Texas Voters

Published: 29th September 2009
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Copyright (c) 2009 James Holan

Texas has one of the lowest voter turnout rates in the United States. Since the year 2000 hit it has dropped farther and farther down the list and now ranks fifth to last since the 2008 election. Even in such a historical election such as the Obama versus McCain election, Texans seemed to barely be able to get out of bed to vote. It is not subjective either; neither men nor women seem to be able to vote in the state of Texas. Both sexes rank very low on the voter scale. Reasons for low voter turnout range from people not wanting to register to a decline in party identification. In the case of low voter turnout rate in Texas, it can be said that Texas has one of the lowest ranking voter turnout rates in the country due to socioeconomic factors, political structure, and previous voter struggles.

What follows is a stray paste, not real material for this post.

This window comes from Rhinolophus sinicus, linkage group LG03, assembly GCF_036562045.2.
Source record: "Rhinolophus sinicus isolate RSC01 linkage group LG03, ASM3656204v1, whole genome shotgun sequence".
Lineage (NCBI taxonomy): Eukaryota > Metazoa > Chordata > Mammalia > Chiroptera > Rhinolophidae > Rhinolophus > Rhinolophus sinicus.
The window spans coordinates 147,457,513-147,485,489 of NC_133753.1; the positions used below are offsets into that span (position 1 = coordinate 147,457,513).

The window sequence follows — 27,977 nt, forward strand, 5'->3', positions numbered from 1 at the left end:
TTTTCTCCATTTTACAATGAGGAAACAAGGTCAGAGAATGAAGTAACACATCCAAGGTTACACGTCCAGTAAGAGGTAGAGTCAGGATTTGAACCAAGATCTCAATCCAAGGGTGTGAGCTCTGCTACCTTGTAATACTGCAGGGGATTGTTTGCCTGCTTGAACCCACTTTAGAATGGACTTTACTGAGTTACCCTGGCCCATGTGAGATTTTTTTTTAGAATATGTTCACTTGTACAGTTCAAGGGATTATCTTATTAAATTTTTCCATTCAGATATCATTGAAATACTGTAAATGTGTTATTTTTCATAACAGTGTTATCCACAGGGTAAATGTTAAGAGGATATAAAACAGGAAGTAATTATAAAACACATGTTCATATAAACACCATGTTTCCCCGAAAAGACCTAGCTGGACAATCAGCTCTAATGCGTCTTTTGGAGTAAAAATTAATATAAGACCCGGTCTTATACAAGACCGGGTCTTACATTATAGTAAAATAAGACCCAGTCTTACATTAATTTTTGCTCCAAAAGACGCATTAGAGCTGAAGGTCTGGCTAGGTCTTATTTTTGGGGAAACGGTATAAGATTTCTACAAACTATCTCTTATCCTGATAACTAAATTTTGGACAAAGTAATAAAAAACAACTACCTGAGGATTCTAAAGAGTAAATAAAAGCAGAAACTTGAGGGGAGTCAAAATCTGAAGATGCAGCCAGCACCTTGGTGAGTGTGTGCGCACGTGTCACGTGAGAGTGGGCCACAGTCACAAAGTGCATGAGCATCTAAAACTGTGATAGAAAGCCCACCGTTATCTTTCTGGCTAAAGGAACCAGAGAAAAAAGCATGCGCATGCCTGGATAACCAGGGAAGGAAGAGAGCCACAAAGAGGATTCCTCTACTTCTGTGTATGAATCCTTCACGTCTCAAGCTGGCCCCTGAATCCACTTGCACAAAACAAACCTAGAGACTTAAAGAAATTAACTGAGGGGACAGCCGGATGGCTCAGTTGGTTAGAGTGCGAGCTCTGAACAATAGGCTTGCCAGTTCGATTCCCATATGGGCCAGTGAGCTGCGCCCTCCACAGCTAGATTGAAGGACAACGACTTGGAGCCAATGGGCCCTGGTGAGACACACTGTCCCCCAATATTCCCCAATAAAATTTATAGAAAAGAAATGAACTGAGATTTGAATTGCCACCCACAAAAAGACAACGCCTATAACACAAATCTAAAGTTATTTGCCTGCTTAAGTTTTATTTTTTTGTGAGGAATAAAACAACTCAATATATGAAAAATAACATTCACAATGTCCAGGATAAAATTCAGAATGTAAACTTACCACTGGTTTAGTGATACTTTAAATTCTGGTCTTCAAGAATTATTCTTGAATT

In the recent election of 2008 the voter turnout rate for Texas was slightly above that of Utah that ranked fourth to last, Arkansas that ranked third to last, West Virginia that ranked second to last, and Hawaii that ranked last (2008). Although Texas is above four other states with how bad its voter turnout rate is, it is still in very poor shape with only fifty-five percent of its residents actually voting. Whereas the state with the highest voter turnout rate, Minnesota, is nearly twenty percent higher at seventy-eight point one percent of its residents turning out to vote at the previous election (2008). At the same time the percentage of women voters in Texas is also one of the lowest of the nation with only forty-one point seven percent of female Texans voting. This ranks it forty-ninth out of fifty in the amount of female voters for the state (2008). What makes this truly horrible is the fact that the turnout rate for women in the state of Texas is actually higher than men as of the 2000 election. Once again Minnesota has the highest amount of female voters reaching nearly sixty-seven percent of its female population (2008). What are the reasons for low voter turnout in Texas and why are there more female voters in the state of Texas than there are male voters?